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Thursday, May 23, 2024

Convicted bishop ‘has no regrets’

Retired Bishop Gunnar Stålsett was convicted by an Oslo court as expected on Thursday, for having offered work and income to a rejected refugee who couldn’t be sent back to Eritrea. That became illegal in 2011, but Stålsett described himself as a conscientious objector to a law he views as simply wrong.

Retired Oslo Bishop Gunnar Stålsett’s case attracted more media coverage on Thursday, after he was convicted of violating immigration law, fined and sentenced to a suspended jail term for offering work and financial support to a rejected refugee. PHOTO: NRK screen grab

The Oslo County Court handed Stålsett a suspended sentence of 45 days in jail for violating immigration law. Since the sentence was suspended, he won’t actually have to spend time in jail, but he was ordered to pay a fine of NOK 10,000 (USD 1,100).

Stålsett accepted both his conviction and sentence after earlier confessing to his crime in a courtroom packed with supporters just six days before Christmas. “I declare myself guilty for having given work to Lula Tekle,” Stålsett said in court Thursday morning.

Tekle is a now-55-year-old refugee from Eritrea who earlier worked legally both for the Norwegian church and in Stålsett’s home. When the law changed, she ended up working illegally for Stålsett, for another eight years. She’s one of an estimated 3,000 people in Norway who’ve been denied asylum but who for various reasons can’t be sent back to their homelands. That leaves them in a state of legal limbo, unable to support themselves or qualify for welfare benefits, but lacking resources to move to another country.

When Stålsett first offered her cleaning work both at his office and at his home, he testified, Tekle “had her Norwegian social security number and a tax card.” When they were withdrawn, Stålsett admitted, “I allowed her to keep working.” He objected to the law change that prevented illegal residents from working, saying that “I view it as a citizen’s duty to work towards changing laws that lead to unacceptable consequences for people.”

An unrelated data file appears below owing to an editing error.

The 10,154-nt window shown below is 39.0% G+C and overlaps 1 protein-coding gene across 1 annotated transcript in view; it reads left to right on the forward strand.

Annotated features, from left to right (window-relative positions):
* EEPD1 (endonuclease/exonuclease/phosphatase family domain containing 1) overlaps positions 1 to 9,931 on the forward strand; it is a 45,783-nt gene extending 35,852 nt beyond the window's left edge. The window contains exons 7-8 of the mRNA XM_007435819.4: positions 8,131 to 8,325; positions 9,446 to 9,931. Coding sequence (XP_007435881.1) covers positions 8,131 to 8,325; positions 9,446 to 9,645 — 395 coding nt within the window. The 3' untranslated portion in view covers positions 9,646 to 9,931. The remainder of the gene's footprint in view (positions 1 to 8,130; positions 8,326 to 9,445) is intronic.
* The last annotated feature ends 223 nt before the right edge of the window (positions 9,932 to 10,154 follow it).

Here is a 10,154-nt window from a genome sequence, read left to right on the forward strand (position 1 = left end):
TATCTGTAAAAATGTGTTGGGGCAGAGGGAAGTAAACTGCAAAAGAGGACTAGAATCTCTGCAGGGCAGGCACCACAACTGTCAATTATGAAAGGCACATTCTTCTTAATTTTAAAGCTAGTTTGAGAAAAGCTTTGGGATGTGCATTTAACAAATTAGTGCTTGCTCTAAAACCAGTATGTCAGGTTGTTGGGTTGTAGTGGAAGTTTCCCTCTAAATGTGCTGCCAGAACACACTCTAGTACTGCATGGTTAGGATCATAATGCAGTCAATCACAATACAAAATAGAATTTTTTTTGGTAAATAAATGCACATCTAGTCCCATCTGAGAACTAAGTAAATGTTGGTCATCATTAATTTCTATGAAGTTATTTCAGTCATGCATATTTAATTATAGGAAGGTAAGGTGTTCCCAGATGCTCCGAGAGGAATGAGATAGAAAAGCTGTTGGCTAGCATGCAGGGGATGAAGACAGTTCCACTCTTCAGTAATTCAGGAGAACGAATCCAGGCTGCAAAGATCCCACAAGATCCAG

Renewed debate over the law
His case has renewed political debate over the plight of “paperless” immigrants in Norway. A majority in Parliament supports strict asylum and immigration policy, but several parties have been lobbying for at least a form of amnesty for people like Tekle, who was among those in the courtroom on Thursday. The Christian Democrats party, which is a member of the government coalition, hopes for an agreement before Christmas that would allow “paperless” people who have lived in Norway for at least 16 years to gain legal residence.

Stålsett doesn’t think that’s enough. He also made it clear that he has never wanted his age (84) or his “personal status” (as a retired bishop) to accord him any special privileges in the case. He made it clear he has “no regrets,” and he was applauded as he left the courtroom.

Stålsett’s crime was punishable with fines and as much as two years in prison. State prosecutors had sought a jail term of 45 days, out of consideration for his age and over his objections. Stålsett stressed that he viewed his conviction as of the law, and hopes it will lead to changes in the law itself. While amnesty can help some people like Tekle, he told reporters, it doesn’t address the real problem.

“This is a case about fairness and human compassion,” Stålsett told news bureau NTB before his court case began. “It’s about a group of people who live in constant uncertainty and feel unsafe, with no future. They are robbed of their most important means of dignity, the right to work, while their lives are put on hold. It’s an existential and personal ‘no-man’s land’ where they’re plagued by hopelessness from morning to night.”

Stålsett also characterized the treatment of such rejected refugees as a fundamental challenge for the rule of law and the values that are expected to lie within both a humanist and Christian mindset. Berglund



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